Courts recognize that alcohol use is accompanied by a “a lessening of internalized self-control” and that alcohol consumption impairs judgment and is not “conducive to controlled behavior.” (People v. Smith (1983) 145 Cal.App.3d 1032, 1034–1035.) As noted, Acosta has repeatedly violated probation by continuing to associate with VMS gang members. In addition, Acosta consumed alcohol and did so in the company of other gang members as recently as October 2016, when he was arrested for a probation violation stemming from the incident in the park. On this record, we thus conclude the court properly exercised its discretion when it provided the probation department with the discretion to monitor Acosta's alcohol consumption to help keep him compliant with the terms of his probation.

However, we reach a different conclusion with respect to the drug condition (no. 9). The probation report notes that Acosta “tried” marijuana when he was 13 years old, or about 10 years before his arrest for the current offenses. Unlike his alcohol consumption, there is no evidence in the record that Acosta uses or used, or sold, drugs including marijuana during this 10-year period. We thus conclude the imposition of the drug condition was unreasonable and should be struck. (See Olguin, supra, 45 Cal.4th at pp. 380-381; Lent, supra, 15 Cal.3d at p. 486.)

Finally, we agree with the parties that the treatment, therapy, and counseling condition (no. 7) should be struck as there is no evidence in the record that Acosta suffered from any mental health issues, took any medication for such issues, or has any condition requiring such treatment. (Compare, People v. Petty (2013) 213 Cal.App.4th 1410, 1417 [drug treatment program was an appropriate condition of probation for a defendant with mental health issues]; In re Todd L. (1980) 113 Cal.App.3d 14, 20–21 [noting psychological counseling and treatment may be ordered by a court where the social history of the probationer suggests that it may help to prevent future criminality].)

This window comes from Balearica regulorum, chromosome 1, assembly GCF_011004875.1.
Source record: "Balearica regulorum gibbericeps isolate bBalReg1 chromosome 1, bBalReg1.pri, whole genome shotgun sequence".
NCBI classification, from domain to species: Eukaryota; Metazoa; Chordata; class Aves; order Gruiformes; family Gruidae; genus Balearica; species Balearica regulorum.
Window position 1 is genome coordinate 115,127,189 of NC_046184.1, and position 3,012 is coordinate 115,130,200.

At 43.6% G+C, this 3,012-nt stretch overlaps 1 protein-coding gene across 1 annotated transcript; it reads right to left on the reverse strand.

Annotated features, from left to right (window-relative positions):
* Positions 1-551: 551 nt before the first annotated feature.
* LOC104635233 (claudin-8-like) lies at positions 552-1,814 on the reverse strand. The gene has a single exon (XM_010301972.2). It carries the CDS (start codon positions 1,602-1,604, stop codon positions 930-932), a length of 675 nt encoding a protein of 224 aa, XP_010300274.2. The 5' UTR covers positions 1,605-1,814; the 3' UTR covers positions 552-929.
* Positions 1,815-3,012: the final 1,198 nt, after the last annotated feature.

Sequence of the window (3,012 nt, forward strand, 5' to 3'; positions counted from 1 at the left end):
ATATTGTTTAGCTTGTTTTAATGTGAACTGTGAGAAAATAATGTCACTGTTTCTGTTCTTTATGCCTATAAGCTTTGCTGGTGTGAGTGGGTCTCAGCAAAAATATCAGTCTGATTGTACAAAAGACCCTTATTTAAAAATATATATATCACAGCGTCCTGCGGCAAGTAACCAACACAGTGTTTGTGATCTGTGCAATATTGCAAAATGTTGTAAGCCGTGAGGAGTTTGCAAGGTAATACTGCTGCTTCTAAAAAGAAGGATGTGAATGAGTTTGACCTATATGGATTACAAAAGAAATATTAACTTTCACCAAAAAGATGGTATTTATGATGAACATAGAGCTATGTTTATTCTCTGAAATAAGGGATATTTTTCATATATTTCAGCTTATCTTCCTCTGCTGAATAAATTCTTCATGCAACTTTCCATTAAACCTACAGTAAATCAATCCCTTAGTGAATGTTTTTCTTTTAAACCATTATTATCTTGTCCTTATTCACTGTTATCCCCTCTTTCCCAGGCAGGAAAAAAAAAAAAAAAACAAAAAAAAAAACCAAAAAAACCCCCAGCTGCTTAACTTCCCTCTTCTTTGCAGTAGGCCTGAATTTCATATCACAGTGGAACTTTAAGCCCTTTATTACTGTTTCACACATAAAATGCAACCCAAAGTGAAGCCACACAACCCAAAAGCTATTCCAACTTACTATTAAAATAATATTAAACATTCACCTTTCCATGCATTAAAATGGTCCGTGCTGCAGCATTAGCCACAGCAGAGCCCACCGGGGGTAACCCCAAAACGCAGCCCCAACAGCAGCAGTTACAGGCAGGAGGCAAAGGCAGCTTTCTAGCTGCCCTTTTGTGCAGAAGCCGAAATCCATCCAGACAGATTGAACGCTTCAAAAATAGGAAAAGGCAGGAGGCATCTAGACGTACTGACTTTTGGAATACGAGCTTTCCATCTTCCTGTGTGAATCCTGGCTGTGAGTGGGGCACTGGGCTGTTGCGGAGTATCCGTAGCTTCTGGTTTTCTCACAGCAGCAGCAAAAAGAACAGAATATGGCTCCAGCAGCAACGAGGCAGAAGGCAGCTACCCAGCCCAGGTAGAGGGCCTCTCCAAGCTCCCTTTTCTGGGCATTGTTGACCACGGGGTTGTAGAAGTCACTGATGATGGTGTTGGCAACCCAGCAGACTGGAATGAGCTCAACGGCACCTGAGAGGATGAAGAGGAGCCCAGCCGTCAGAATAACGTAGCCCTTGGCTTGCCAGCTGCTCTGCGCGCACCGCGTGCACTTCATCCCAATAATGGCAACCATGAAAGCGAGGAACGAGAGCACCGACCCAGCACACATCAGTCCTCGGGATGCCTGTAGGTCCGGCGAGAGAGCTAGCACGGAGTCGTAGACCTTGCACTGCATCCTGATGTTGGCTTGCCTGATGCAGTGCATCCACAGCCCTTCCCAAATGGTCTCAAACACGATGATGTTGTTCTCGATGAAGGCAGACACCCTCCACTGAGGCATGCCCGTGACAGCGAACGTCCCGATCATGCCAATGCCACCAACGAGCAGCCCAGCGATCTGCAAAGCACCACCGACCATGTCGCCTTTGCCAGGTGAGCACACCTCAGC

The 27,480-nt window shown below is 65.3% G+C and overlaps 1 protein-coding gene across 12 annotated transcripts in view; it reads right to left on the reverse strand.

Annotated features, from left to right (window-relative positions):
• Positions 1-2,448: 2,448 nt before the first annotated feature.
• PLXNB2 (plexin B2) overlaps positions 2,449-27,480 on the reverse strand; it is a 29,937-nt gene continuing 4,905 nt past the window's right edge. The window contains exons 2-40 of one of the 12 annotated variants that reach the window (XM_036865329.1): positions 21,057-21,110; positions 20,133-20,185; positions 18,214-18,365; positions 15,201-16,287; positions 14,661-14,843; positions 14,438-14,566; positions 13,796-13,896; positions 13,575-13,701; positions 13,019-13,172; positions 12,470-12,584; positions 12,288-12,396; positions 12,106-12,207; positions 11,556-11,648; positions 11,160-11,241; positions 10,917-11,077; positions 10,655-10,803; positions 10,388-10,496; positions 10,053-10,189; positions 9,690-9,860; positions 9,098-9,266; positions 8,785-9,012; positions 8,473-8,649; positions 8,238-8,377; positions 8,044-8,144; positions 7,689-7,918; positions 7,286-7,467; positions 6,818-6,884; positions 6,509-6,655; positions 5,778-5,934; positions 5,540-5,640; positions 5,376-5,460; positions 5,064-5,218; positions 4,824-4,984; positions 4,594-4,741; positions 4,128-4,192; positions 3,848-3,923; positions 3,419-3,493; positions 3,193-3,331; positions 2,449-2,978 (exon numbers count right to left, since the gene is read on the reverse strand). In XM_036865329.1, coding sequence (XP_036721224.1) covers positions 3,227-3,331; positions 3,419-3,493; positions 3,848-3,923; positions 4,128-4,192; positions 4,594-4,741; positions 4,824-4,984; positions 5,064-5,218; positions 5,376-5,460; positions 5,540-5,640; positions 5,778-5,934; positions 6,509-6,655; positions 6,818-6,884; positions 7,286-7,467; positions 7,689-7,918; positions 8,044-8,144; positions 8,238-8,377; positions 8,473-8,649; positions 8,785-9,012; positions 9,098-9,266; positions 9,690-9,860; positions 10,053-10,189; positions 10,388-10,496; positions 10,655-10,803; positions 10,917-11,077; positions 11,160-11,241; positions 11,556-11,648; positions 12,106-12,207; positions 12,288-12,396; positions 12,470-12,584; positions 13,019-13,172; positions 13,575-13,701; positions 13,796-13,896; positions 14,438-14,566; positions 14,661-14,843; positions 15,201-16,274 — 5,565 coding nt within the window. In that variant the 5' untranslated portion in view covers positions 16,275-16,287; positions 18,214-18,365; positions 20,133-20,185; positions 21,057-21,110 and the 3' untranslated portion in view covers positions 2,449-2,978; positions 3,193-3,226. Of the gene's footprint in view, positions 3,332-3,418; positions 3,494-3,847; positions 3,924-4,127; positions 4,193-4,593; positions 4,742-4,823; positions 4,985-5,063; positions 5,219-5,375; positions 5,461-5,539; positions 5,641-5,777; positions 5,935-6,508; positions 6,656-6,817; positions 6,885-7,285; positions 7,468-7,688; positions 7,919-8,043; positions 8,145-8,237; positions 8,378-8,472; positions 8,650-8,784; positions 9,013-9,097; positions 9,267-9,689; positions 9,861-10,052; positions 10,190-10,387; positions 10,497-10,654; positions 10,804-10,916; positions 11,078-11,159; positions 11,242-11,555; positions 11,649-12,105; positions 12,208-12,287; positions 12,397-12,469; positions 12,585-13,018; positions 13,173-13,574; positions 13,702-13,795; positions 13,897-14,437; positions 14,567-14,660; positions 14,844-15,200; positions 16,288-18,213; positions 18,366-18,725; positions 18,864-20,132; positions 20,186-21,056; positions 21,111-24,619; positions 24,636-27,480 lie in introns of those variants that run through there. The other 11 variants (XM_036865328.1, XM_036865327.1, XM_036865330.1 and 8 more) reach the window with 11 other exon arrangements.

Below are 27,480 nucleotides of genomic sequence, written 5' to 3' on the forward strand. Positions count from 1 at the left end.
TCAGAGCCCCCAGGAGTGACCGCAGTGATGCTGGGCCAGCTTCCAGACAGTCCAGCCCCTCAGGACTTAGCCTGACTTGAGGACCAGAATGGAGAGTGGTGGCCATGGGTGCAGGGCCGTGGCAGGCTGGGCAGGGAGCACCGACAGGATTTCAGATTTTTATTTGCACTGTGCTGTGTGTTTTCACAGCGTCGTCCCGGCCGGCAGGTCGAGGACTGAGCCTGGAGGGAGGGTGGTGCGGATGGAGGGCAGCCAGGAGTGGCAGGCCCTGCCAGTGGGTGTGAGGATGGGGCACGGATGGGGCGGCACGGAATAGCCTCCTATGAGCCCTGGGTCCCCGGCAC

The drug (no. 9) and the treatment, therapy, and counseling (no. 7) conditions are stricken. In all other respects, the judgment of conviction is affirmed. The superior court is directed to amend the probation order of Acosta accordingly.


1.   All further statutory references are to the Penal Code.

2.   Because Acosta pleaded guilty, this summary is principally derived from the probation report.

3.   Acosta does not argue the stay-away condition is constitutionally overbroad. (See Sheena K., supra, 40 Cal.4th at p. 890.)

BENKE, Acting P. J.